Episode 311. Doable Decarbonisation

This is The ChangeUnderground for the 26th of September 2022.

I’m your host, Jon Moore

Decarbonise the Air, Recarbonise the Soil!

Some good news!

The western world is about net zero by 2050. The question is how? A recent podcast from the ABC: Who’s Gonna Save Us which has run the gamut from legal actions against oil producers to household level changes focused thier last episode (Link in the show notes.) on the latter.

Heating, cooling and transport are the big areas at the household level. Heating and cooling will vary in its application across the globe as it does across this wide brown land from the tropics to the cool temperate regions but the point is these can be fixed. It just takes time and a little sensible policy setting from the state. 

The big problem, as I’ve mentioned previously, is the vested interests and their ability to influence that policy. 

As the current situation in Europe has demonstrated, gas is perhaps, not the ideal solution. Don’t have your own, then you can frack. That’s a good way to cause earth tremors, ignitable water supplies and not much help towards net zero. 

The generation of electricity is now fully capable of being both renewable and decentralised and it’s this last bit that terrifies large corporations. Here is Australia with its population of a mere 25 millions we have enough gas supply piping to stretch around the globe twice at the equator. Changing to localised, decentralised electricity production and supply will leave these pipelines as interesting artefacts for future archaeologists and a fair bit of pain for shareholders. Shareholders who could and perhaps should have seen the time coming when these sorts of infrastructure would be obsolete. 

As a species we do tend to hold onto the past. We still have water troughs for horses scattered about our towns and cities to remind us of that former technology.

Heating and cooling from renewables generally means heat pumps. Take heat our of the ambient air temperature, concentrate it and deliver it to the inside of a building. The reverse holds true for cooling. This is known as an active system. A passive version I discovered in The Complete Book of Self Sufficiency way back in 1977 is a thing called a Trombe Wall.

Quote for the Wikipedia page: Trombe Wall:


A Trombe wall is a massive equator-facing wall that is painted a dark color in order to absorb thermal energy from incident sunlight and covered with a glass on the outside with an insulating air-gap between the wall and the glaze. A Trombe wall is a passive solar building design strategy that adopts the concept of indirect-gain, where sunlight first strikes a solar energy collection surface which covers thermal mass located between the Sun and the space. The sunlight absorbed by the mass is converted to thermal energy (heat) and then transferred into the living space.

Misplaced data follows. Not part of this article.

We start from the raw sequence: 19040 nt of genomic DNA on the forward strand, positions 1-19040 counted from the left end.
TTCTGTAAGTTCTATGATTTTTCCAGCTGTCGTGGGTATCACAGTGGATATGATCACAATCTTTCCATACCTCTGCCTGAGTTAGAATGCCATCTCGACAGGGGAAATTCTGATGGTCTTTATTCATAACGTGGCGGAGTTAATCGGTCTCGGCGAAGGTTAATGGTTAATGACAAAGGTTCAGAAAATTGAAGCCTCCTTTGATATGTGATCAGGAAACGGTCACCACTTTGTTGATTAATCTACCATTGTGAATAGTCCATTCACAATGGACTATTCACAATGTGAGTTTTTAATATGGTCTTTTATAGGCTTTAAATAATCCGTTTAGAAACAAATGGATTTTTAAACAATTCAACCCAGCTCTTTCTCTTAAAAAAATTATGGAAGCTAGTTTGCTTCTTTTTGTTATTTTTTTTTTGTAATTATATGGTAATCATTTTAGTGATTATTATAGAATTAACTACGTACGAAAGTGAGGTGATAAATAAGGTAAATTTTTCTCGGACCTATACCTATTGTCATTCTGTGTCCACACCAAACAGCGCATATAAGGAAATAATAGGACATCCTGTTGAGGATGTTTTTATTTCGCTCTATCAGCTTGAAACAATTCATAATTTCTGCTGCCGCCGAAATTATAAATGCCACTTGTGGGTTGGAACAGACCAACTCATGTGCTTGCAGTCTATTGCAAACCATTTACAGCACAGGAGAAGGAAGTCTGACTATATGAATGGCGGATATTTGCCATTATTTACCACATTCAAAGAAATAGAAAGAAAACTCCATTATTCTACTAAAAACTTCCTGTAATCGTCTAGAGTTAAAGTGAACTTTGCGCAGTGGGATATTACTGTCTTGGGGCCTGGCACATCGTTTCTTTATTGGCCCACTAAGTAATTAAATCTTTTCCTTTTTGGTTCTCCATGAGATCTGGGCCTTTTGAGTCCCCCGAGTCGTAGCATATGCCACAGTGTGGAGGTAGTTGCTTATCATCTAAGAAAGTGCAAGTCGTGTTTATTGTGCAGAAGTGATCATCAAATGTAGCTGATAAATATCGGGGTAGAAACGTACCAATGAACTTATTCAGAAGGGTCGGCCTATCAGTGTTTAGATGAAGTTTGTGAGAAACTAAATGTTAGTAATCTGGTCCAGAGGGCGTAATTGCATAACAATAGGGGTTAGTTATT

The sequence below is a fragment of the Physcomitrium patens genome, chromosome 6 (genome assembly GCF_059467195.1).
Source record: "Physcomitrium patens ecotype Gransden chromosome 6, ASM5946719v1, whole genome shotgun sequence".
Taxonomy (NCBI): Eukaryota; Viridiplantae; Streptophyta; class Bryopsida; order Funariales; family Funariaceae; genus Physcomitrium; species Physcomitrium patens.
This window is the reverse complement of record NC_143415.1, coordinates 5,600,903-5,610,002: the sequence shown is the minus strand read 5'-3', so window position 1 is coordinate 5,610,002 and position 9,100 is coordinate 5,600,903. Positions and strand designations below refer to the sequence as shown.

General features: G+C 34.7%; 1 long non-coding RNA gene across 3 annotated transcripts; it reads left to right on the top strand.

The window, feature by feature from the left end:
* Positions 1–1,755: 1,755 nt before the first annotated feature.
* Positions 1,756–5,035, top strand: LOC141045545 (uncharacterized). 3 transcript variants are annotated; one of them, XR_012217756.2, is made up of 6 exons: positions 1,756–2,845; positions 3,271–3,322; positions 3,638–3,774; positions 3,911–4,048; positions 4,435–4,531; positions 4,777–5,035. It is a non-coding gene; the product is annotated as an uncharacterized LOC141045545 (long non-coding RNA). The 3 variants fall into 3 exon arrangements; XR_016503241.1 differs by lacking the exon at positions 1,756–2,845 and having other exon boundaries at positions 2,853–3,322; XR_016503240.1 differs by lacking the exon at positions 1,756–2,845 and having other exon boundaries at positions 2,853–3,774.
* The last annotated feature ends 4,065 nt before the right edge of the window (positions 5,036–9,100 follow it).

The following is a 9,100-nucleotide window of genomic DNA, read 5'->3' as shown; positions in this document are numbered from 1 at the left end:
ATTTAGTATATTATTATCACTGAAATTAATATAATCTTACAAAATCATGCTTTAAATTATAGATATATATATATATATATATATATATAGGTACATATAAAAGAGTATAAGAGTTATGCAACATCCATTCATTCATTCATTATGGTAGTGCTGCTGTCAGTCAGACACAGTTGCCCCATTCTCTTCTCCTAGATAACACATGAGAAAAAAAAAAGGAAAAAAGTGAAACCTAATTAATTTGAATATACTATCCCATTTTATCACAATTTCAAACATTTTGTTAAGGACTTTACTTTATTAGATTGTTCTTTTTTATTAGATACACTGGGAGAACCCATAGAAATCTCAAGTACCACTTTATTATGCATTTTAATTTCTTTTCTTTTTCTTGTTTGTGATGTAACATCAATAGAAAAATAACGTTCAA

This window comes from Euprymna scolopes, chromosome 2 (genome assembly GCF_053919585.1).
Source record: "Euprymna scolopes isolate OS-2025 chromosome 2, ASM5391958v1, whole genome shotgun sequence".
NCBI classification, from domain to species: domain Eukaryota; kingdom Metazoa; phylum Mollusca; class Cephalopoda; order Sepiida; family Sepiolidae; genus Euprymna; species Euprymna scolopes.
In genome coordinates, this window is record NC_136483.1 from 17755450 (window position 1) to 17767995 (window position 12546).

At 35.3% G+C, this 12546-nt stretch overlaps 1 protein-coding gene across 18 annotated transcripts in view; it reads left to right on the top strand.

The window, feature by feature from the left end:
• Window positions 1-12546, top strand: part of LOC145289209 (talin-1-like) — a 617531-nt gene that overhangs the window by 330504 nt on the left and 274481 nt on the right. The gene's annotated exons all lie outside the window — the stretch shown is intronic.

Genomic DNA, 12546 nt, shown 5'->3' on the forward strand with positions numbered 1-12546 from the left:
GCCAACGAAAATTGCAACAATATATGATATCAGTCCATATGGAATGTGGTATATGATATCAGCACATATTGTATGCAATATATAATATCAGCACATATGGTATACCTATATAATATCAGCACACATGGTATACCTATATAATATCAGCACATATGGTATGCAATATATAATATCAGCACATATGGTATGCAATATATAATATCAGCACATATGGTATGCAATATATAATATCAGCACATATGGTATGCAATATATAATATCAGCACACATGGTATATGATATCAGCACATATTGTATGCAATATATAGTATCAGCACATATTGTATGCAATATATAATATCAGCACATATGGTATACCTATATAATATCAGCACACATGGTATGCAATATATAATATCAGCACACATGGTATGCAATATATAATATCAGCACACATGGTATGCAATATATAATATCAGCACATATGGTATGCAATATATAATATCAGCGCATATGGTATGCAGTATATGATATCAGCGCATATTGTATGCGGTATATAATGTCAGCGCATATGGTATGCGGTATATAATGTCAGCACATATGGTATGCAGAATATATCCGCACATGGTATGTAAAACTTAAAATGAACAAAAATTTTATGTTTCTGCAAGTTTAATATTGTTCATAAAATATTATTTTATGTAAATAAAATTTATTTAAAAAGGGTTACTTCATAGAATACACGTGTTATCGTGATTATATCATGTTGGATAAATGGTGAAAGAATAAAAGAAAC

End Quote

So it points north in the southern hemisphere and vice versa in the Northern. By having vents in the wall, cold air is drawn in at the bottom, heated from the thermal mass of the wall and sent back into the building at the top where it circulates, gives up its heat and is drawn back into the wall cavity. By having another vent at the top pointing to the outside world and the one pointing inside closed in summer, air is drawn through the building and vented to the outside. If the intake in summer is something like a fernery or shade house with misting micro irrigation nozzles, the temperature of the dwelling can be kept reasonably liveable.

I can attest to the cooling effects of these micro misters. A friend had them setup around their verandah and on a particularly warm evening decided to test the system. Once turned on the temperature dropped by about 7 degrees C (about 12 degrees F). A way to capture as much of the water as possible and recycle it through the system would be a further improvement.

The point is, there are ways to heat and cool that don’t involve fossil fuels, even though there’s a huge infrastructure in place to deliver gas.

Water heating can also be done with heat pumps using far less energy. The heat pump doesn’t heat the air nor the water but moves latent heat into a more concentrated form for about 25% of the cost of direct heating. 

Back to the point about net zero. We are going to have to replace boilers, water heaters and cooking stoves that run on gas with electric versions before 2050 to have a hope in hell of meeting targets. The podcast provided a back of the envelope type calculation of around 100 million appliances in Australian households. Which seemed a terrifying number to deal with in 28 years.